Live Review from Wild Boar Music Festival 野豬音樂節:
1. I’ll tell me ma (Shamrock)
2. Streams of whiskey (The Pogues)
3. The Boxer (The O’Reillys and The Paddyhats)
4. Donald’s Where’s your Troosers? (Enter the Haggis)
5. Wagon Wheel (Darius Rucker)
6. Encore: Drunken Lullabies (Flogging Molly)
Trust a kilt-clad Irishman and his band of Celtic folk rockers to get the party started.
The minute that Naggin Eejits took the stage, everyone’s interest was piqued. I’d seen them earlier on my way in- pretty hard to miss them, cutting striking figures with their matching tartan kilts and the broadest grins in sight (and not only because it was a few days prior to St Patrick’s Day)- and my already high expectations were to be well exceeded.
Opening with The Sham Rock’s classic belter I’ll Tell Me Ma, already people were clambering to their feet and clapping along with enthusiasm. It’s a song which everyone knows somehow, even here in Hong Kong, and it set the tone for a set full to the brim with joy, festivity, and all out silliness. There’s something marvellous about people who don’t take themselves too seriously these days, and the Eejits made sure that no one could.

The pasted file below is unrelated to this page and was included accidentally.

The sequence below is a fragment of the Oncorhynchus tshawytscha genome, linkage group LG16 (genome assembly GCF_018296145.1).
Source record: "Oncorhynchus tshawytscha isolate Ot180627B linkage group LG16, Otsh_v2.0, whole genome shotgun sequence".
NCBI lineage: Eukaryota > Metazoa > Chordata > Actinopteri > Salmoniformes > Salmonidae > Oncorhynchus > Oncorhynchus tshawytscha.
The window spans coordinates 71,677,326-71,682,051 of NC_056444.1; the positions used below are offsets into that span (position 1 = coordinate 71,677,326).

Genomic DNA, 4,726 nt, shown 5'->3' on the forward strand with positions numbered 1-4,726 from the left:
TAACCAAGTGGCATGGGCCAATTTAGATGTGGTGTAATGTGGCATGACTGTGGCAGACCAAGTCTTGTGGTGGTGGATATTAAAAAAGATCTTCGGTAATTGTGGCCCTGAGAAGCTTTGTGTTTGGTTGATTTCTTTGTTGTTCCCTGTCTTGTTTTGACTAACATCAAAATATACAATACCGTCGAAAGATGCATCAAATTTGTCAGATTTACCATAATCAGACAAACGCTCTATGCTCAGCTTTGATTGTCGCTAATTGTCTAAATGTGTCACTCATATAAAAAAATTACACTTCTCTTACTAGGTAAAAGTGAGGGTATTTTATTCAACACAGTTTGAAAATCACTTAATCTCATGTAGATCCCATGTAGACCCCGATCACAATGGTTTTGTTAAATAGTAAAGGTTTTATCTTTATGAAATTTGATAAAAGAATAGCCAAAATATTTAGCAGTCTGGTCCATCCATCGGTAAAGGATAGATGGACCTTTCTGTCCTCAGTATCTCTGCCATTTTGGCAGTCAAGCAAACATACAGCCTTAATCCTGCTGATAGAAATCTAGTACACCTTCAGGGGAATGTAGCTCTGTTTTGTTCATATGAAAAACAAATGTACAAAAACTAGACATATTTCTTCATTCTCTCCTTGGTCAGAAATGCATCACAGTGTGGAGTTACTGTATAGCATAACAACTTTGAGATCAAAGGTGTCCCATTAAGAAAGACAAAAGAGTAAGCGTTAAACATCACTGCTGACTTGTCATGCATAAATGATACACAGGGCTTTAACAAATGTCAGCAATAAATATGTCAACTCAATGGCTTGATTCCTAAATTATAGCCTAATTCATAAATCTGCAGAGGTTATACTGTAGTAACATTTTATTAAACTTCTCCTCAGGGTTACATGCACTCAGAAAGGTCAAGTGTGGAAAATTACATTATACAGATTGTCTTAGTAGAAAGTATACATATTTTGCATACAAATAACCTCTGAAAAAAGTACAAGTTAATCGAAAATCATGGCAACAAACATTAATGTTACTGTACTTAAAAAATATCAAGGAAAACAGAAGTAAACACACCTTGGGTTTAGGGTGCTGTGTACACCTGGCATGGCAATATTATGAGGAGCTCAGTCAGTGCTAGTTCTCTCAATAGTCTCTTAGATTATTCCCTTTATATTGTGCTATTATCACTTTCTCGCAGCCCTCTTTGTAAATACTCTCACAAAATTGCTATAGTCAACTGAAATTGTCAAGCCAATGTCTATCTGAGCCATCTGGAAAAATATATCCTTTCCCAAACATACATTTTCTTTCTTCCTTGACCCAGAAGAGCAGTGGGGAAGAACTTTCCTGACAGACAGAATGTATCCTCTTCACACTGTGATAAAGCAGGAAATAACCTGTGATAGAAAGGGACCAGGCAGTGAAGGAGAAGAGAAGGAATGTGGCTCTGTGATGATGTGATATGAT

Playful, yes, but the Eejits are also damn good musicians. A banjo isn’t an instrument too often seen on HK’s stages, and these guys knew how to pull it off with ease. Their rendition of country tune The Boxer was a sweetly nostalgic leap across the pond, with beautiful acoustic guitars adding some smooth Southern warmth to the golden hours of the day. We were then warned that the next song would be Scottish in origin – the incredibly entertaining Donald, Where’s your Troosers?, recounting the journey of a Scotsman and his kilt on his journey down in England.
By the time their set was due to finish, the crowd was having absolutely none of it. For the first time that day, every single pod at The Grounds was chanting instantly for “ONE MORE SONG! ONE MORE SONG!”, and their wishes were granted. It was a never ending party right til the band waved goodbye, and even then the boundless, infectious energy which they brought was sure to stay with each audience member long after they’d set off for the Beer Bay.
Celtic bands were never my thing- until now. The Eejits have carved themselves a hefty slice of the Hong Kong music scene’s proverbial pie, and it’s safe to say that their music was a refreshing breath of air amidst all the oppressive madness around us today. I would say we need more bands like the Naggin Eejits, but honestly? I think they’re entirely enough on their own.
– Jasmine Gould-Wilson